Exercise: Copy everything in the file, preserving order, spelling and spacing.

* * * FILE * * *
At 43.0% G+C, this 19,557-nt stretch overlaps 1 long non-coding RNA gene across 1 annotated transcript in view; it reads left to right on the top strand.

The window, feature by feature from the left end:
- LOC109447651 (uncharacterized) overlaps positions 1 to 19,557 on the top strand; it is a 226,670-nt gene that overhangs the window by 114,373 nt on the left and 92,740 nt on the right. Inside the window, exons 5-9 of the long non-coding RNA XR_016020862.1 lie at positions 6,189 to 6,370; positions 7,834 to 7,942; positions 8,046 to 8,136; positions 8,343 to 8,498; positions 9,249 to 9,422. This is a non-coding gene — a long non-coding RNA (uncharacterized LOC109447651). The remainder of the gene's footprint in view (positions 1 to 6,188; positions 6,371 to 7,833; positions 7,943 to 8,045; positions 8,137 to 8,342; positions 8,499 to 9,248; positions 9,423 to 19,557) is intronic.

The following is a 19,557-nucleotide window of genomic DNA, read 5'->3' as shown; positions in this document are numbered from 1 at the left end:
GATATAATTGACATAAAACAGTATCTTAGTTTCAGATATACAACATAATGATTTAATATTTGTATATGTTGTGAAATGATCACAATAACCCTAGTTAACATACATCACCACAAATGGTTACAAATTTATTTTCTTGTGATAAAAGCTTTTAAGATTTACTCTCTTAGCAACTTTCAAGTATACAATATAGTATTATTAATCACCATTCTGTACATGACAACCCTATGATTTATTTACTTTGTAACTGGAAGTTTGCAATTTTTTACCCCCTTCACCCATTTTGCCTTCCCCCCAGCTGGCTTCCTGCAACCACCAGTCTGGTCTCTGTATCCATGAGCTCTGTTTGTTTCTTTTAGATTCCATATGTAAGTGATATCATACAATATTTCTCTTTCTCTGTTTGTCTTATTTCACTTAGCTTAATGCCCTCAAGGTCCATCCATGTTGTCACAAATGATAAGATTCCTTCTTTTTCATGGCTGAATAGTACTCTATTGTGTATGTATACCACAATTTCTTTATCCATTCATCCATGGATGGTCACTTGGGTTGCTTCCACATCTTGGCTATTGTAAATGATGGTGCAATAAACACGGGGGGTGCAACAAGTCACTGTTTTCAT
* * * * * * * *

At 43.0% G+C, this 19,557-nt stretch overlaps 1 long non-coding RNA gene across 1 annotated transcript in view; it reads left to right on the top strand.

The window, feature by feature from the left end:
- LOC109447651 (uncharacterized) overlaps positions 1 to 19,557 on the top strand; it is a 226,670-nt gene that overhangs the window by 114,373 nt on the left and 92,740 nt on the right. Inside the window, exons 5-9 of the long non-coding RNA XR_016020862.1 lie at positions 6,189 to 6,370; positions 7,834 to 7,942; positions 8,046 to 8,136; positions 8,343 to 8,498; positions 9,249 to 9,422. This is a non-coding gene — a long non-coding RNA (uncharacterized LOC109447651). The remainder of the gene's footprint in view (positions 1 to 6,188; positions 6,371 to 7,833; positions 7,943 to 8,045; positions 8,137 to 8,342; positions 8,499 to 9,248; positions 9,423 to 19,557) is intronic.

The following is a 19,557-nucleotide window of genomic DNA, read 5'->3' as shown; positions in this document are numbered from 1 at the left end:
GATATAATTGACATAAAACAGTATCTTAGTTTCAGATATACAACATAATGATTTAATATTTGTATATGTTGTGAAATGATCACAATAACCCTAGTTAACATACATCACCACAAATGGTTACAAATTTATTTTCTTGTGATAAAAGCTTTTAAGATTTACTCTCTTAGCAACTTTCAAGTATACAATATAGTATTATTAATCACCATTCTGTACATGACAACCCTATGATTTATTTACTTTGTAACTGGAAGTTTGCAATTTTTTACCCCCTTCACCCATTTTGCCTTCCCCCCAGCTGGCTTCCTGCAACCACCAGTCTGGTCTCTGTATCCATGAGCTCTGTTTGTTTCTTTTAGATTCCATATGTAAGTGATATCATACAATATTTCTCTTTCTCTGTTTGTCTTATTTCACTTAGCTTAATGCCCTCAAGGTCCATCCATGTTGTCACAAATGATAAGATTCCTTCTTTTTCATGGCTGAATAGTACTCTATTGTGTATGTATACCACAATTTCTTTATCCATTCATCCATGGATGGTCACTTGGGTTGCTTCCACATCTTGGCTATTGTAAATGATGGTGCAATAAACACGGGGGGTGCAACAAGTCACTGTTTTCAT